FEA and CFD Expertise Promotes Efficient Design and Savings

Jōb Industrial provides advanced finite element analysis (FEA) and computational fluid dynamic (CFD) modeling services to our customers. These cutting-edge simulation tools provide significant value to our customers in solving complicated static-structural, thermal, and flow-related problems. FEA and CFD tools are exceedingly useful in the design process when design standards, correlations or applicable codes are not available. Furthermore, FEA and CFD can be applied when codes and standards do exist, but the situations require greater accuracy than can be obtained through the standard code equations. Similarly, FEA and CFD can serve as a third-party evaluation, which can drive project costs down and illuminate potential problems before construction begins. FEA and CFD can play a vital role in all phases of project work from evaluating existing equipment for fitness-for-service and troubleshooting to optimally designing new equipment.


Multiphysics Simulation Experience

Jōb Industrial has experience combining many of these applications into a single study. Many of these applications can be modeled simultaneously or coupled in sequence in multiphysics simulations. Often a multiphysics simulation consists of a CFD flow model to determine flow patterns, heat transfer coefficients, mixing, flow instabilities, hot spots, flame impingement, etc. The flow result can then be appropriately coupled or mapped to the applicable domain of a mechanical FEA thermal or structural model. 


Stress & Fatigue Simulations

Thermal and structural stresses can be simulated, followed by a fatigue simulation. An example of this is a simulation involving flow and temperature induced stress on piping downstream of an injection point or mixing tee. Many of the commercially available FEA software packages today aren’t capable of conducting complicated multiphysics simulations but Jōb uses the industry leading ANSYS software that makes these sorts of studies possible.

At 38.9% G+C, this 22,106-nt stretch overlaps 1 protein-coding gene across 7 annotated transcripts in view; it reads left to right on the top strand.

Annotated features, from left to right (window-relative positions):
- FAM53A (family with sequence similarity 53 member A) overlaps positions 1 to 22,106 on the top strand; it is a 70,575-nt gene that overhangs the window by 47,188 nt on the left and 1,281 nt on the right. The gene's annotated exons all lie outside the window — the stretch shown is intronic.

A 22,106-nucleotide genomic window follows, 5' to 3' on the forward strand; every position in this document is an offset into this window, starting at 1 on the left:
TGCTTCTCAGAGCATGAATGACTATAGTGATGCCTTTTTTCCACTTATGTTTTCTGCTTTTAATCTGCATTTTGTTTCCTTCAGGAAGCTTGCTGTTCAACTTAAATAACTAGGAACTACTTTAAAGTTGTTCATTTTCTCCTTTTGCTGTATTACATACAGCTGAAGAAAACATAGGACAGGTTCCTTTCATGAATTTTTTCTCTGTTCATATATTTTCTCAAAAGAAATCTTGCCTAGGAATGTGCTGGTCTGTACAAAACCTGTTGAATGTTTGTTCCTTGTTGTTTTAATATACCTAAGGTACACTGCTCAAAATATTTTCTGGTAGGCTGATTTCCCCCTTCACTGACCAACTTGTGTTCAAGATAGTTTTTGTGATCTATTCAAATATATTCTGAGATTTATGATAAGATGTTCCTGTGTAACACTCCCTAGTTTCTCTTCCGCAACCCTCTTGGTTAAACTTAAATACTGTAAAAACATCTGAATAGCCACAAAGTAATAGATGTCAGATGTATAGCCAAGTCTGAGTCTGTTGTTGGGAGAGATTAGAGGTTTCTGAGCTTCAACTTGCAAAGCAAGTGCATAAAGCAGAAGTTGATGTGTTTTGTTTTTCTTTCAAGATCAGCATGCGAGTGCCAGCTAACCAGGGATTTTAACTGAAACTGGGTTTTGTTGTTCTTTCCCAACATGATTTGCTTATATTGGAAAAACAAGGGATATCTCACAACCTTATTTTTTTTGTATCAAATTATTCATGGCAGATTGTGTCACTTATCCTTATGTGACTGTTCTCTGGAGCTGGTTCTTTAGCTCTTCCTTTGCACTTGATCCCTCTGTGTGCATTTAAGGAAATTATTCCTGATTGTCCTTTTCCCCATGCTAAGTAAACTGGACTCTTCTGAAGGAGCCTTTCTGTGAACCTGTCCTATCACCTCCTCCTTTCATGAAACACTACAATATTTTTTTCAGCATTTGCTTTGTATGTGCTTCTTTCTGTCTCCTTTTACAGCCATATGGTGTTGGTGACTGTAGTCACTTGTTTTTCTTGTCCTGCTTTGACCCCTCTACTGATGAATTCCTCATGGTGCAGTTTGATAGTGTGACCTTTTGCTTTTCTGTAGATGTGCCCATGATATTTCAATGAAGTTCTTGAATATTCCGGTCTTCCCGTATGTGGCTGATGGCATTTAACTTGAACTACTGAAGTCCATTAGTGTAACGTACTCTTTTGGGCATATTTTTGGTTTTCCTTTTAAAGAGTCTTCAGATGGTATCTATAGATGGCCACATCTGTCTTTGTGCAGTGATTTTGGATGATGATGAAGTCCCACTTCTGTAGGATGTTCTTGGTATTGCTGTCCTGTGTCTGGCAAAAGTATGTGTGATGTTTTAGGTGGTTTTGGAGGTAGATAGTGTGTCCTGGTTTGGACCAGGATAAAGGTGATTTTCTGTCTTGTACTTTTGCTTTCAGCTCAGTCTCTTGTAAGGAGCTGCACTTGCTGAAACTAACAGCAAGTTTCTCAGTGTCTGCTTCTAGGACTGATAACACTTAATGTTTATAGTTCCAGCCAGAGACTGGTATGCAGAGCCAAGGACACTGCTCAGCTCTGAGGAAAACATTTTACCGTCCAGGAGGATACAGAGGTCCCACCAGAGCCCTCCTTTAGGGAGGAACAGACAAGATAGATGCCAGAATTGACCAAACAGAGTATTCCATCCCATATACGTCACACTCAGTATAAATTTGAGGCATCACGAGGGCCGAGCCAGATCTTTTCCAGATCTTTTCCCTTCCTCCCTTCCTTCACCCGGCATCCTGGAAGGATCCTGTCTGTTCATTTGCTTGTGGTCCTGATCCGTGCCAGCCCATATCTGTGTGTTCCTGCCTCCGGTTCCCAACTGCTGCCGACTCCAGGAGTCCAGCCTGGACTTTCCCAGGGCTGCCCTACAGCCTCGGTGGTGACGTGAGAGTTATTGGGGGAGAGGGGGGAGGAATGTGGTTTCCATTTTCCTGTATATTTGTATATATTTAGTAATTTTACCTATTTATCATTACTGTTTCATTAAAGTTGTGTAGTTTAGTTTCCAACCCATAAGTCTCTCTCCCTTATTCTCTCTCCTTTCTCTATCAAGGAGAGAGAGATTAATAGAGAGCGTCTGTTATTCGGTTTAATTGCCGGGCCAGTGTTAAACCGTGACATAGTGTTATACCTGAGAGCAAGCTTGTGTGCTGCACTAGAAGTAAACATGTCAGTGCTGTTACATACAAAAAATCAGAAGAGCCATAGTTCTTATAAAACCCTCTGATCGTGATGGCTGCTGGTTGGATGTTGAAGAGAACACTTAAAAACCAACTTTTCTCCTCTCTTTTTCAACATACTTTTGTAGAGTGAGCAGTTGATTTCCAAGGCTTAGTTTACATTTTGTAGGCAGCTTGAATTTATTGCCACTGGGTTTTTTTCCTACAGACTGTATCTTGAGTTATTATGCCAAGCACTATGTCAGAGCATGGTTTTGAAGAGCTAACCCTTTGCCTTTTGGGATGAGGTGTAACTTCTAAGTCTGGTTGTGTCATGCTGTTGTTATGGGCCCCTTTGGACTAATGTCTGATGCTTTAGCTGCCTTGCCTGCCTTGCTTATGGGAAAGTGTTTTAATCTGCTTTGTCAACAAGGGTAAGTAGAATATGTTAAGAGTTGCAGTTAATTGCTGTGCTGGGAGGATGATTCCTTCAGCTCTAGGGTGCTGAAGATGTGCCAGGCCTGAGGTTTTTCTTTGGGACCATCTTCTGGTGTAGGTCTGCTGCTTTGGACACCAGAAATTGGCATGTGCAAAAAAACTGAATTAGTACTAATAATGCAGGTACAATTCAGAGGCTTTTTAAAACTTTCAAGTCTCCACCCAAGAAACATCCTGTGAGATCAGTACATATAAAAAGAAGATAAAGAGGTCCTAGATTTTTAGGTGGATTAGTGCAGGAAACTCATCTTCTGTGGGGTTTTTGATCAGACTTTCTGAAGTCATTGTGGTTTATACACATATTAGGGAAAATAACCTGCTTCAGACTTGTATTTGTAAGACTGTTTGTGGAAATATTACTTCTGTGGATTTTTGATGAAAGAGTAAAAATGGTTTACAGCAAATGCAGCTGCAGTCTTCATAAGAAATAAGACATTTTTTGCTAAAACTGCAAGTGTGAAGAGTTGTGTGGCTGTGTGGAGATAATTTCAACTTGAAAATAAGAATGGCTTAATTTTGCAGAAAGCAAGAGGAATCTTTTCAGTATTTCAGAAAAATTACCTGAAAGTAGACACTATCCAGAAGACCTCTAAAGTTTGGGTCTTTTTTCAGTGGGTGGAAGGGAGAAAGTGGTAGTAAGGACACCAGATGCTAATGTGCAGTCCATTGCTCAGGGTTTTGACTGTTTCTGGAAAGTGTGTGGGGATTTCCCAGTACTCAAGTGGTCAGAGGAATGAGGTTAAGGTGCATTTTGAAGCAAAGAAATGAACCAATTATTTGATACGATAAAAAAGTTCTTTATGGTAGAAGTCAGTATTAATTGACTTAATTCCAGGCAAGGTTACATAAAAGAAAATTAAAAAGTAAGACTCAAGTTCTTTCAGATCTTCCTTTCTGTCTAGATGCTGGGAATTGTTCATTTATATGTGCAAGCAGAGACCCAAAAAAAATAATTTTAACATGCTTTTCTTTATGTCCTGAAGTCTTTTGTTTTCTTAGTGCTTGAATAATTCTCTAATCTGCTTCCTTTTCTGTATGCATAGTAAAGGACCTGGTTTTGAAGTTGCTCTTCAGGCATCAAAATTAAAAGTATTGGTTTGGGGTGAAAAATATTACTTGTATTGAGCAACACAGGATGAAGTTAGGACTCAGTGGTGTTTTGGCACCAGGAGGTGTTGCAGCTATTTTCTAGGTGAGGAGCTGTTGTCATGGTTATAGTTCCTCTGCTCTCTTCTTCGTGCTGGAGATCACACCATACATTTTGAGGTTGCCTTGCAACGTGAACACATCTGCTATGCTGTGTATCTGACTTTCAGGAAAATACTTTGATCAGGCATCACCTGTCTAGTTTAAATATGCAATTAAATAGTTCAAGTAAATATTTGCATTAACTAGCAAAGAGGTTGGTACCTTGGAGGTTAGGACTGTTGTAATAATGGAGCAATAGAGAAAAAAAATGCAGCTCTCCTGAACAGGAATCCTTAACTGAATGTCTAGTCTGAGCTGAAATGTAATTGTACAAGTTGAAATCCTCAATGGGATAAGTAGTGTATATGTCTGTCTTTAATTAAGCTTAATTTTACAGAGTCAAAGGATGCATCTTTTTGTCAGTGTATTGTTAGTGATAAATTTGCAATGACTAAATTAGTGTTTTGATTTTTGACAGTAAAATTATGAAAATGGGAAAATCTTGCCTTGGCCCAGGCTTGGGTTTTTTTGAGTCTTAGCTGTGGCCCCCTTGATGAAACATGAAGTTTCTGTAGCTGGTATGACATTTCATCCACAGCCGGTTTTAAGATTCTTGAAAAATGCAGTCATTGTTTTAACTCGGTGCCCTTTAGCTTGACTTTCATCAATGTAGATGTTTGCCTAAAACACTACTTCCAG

FEA Mechanical Applications
  • Structural Stress Analysis
    • Advanced Vessel and Piping Stress Calculations
    • Can be required by ASME Sec. 2
  • Thermal Stress Analysis
    • Insitu Post Weld Heat Treatment
    • Thermal Expansion Compatibility
    • Flow/Temperature Induced Stress from Injection Points, Mixing Tees
    • Heat Transfer Predictions
    • Fatigue Analysis
  • Thermal Cycling
    • Root Cause Failure Analysis
    • Fitness-for-service Evaluation
CFD Applications
  • Process Optimization
    • Predict Flow Rates, Flow Patterns, Flow Distribution
      • Burner Combustion Air Flow Distribution
      • Distributor/Manifold Flow Distribution
    • Reactor Optimization
      • Identifying Flow Biases/Shortcutting
      • Potential Local Hotspot Formation
    • Flow Induced Vibrations
      • Flow Biasing and Flow Instabilities in Piping
    • Pressure Drop Predictions
      • Flow and Pressure Drop Predictions in Ducting, Piping Manifolds, Equipment, Catalyst Beds
      • Mixing and Phase Separation
    • Injection Quill Modeling, Nozzles, Distributors, Ejectors
      • General Combustion
        • Burner Efficiency
        • Flame Impingement
      • Predictive Conjugate Heat Transfer and Heat Transfer Coefficients
        • Conduction
        • Convection
        • Radiation
    • Root Cause Failure Analysis
    • Equipment Design
Here are a Couple of Images From Our Handiwork

CFD predicted thermal profile through a refractory lined tank. CFD was used to help design the refractory system to achieve a more uniform temperature profile through the refractory and on the tank shell.

CFD predicted heat flux results showing heat propagating from the tank floor into the foundation. CFD was used to help design a water-cooled foundation to achieve the necessary level of cooling.

Case Study

Ejector Nozzle Sizing in an Induced Draft Fired Heater Stack

Physics used in this study:

  • Multispecies Transport
  • Compressibility
  • High Mach Number Velocities
  • Significant Wall Boundary Interactions (Mesh Sensitivity Analysis)

Computational fluid dynamics (CFD) can accurately predict flow behaviors in vessels and equipment and is instrumental in optimizing flow patterns, flow rates, pressure drop, mixing, etc. 

In the following example, CFD is used to simulate the amount of air flow rate that a steam driven ejector nozzle can induce in a fired heater stack. The simulation is used to optimize the flow patterns, nozzle size, ejector efficiency, steam flow rate, and induced air purge rate. Critical to the study also, the simulation provides insight regarding the maximum amount of pressure drop the design can overcome.